Grant winners – 7 July 2016

A round-up of recent recipients of research council cash

July 7, 2016
Grant winners tab on folder

Arts and Humanities Research Council

Research grants

Editing Aphra Behn in the digital age (E-ABIDA)


Language acts and worldmaking


Leverhulme Trust

Research Project Grants
Sciences

Data-driven discovery of correlations between genes and ageing-related changes


New frontiers in lipoprotein analysis: small molecules, big questions?


Unravelling photoprotection pathways in plant sunscreens


National Institute for Health Research

Efficacy and Mechanism Evaluation Programme

GEM3: A multi-centre double-blind placebo-controlled randomised trial of a combination of methotrexate and gefitinib versus methotrexate alone as a treatment for ectopic pregnancy


Screening programme for pre‑eclampsia (SPREE)


Health Technology Assessment Programme

Investigating the effectiveness and cost-effectiveness of using FITNET to treat paediatric CFS/ME in the UK


MRC/BBSRC/ EPSRC/ESRC

Joint awards by the Medical Research Council, the Biotechnology and Biological Sciences Research Council, the Engineering and Physical Sciences Research Council and the Economic and Social Research Council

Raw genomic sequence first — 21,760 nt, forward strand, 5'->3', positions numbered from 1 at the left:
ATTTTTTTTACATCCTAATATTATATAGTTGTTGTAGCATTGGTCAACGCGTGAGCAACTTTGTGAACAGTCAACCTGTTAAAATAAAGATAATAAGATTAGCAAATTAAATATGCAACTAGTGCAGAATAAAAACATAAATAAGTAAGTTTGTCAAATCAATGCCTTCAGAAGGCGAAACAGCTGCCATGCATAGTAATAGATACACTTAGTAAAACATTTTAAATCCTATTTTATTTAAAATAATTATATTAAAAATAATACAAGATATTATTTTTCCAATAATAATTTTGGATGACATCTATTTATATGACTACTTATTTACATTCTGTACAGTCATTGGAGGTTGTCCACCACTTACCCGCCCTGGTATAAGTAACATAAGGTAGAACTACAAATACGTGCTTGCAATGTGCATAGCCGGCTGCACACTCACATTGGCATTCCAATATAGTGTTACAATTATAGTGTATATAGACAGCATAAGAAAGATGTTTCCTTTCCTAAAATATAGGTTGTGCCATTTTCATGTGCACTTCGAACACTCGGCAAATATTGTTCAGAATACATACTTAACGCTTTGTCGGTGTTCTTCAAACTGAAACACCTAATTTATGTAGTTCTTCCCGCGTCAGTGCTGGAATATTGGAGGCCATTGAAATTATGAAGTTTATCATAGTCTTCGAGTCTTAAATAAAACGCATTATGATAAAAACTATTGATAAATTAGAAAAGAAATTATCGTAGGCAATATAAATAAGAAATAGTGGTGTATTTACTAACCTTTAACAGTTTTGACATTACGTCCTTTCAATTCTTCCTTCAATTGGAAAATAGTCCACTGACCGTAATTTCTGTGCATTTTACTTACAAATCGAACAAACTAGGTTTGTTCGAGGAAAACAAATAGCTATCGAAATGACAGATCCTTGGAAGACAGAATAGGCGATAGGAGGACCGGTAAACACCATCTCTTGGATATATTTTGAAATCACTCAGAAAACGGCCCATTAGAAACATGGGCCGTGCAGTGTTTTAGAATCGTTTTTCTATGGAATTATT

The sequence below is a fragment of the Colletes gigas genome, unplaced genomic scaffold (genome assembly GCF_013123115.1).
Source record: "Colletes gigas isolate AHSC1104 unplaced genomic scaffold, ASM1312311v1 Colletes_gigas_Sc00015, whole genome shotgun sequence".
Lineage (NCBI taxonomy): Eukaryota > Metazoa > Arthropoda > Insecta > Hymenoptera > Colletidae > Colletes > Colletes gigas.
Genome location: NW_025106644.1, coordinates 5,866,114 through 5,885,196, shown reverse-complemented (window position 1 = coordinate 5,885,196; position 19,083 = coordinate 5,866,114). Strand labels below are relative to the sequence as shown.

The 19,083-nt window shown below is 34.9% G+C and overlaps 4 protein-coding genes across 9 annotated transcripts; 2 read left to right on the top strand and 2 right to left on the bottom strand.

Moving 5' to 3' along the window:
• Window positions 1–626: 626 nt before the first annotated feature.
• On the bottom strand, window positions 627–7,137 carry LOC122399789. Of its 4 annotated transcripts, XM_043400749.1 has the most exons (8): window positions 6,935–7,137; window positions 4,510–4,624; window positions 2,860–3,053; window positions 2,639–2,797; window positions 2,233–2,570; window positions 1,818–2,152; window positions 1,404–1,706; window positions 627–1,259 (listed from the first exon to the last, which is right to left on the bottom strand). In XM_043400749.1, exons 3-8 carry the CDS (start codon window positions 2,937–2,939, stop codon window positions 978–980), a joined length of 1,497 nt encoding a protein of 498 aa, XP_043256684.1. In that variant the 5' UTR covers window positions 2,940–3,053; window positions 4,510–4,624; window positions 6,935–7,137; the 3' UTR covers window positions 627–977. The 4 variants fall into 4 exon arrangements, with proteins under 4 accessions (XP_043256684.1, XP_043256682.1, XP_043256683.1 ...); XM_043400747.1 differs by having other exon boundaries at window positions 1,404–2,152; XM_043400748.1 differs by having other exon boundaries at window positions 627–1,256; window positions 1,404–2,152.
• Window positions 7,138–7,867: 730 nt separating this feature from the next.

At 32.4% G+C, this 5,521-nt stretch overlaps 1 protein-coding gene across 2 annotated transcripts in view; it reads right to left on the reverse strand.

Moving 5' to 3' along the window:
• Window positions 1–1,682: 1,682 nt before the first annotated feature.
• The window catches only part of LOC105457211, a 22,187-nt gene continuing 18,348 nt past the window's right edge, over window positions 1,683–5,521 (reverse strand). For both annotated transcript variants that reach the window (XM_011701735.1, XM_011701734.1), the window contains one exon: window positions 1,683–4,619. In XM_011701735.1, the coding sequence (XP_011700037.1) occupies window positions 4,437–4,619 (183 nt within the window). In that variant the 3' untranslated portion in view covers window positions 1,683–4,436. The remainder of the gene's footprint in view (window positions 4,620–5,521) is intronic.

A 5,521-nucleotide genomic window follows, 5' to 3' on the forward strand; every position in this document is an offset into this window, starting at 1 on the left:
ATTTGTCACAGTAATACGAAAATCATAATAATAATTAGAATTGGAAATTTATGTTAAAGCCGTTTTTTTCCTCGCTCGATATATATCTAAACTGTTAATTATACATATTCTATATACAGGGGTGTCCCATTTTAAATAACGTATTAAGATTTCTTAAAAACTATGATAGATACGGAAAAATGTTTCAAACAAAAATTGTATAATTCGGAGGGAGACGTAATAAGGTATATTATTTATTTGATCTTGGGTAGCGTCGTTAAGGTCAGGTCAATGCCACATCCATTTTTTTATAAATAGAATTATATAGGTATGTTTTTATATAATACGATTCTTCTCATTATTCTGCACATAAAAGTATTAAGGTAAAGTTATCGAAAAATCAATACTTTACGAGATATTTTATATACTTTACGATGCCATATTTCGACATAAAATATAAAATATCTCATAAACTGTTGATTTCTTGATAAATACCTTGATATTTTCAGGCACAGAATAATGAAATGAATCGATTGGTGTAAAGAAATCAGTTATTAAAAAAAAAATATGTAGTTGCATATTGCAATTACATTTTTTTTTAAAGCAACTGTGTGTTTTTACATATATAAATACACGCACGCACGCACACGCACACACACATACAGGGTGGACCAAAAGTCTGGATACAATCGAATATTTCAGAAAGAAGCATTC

Cross-council awards to tackle antibiotic resistance

Accelerating development of infection diagnostics for patient management and reduction of antibiotic misuse


Optimising innate host defence to combat AMR


In detail

Award winner: Andrew Bailey
Institution: University of Bristol
Value: £2.2 million

Exploring nature’s silent pharmacy

Penicillin, the first antibiotic, was derived from fungi in 1941, and the organisms have continued to be an important source of antimicrobial drugs ever since. This project will use contemporary technology to revisit old compounds in the hope of discovering new benefits that might have been missed first time around. Cutting-edge computing methods will allow researchers to sequence the entire genome of a fungus, which was not possible before with traditional drug discovery methods. This could point researchers to a wide range of undiscovered natural compounds that, if bioactive, could lead to much-needed new types of antibiotics.

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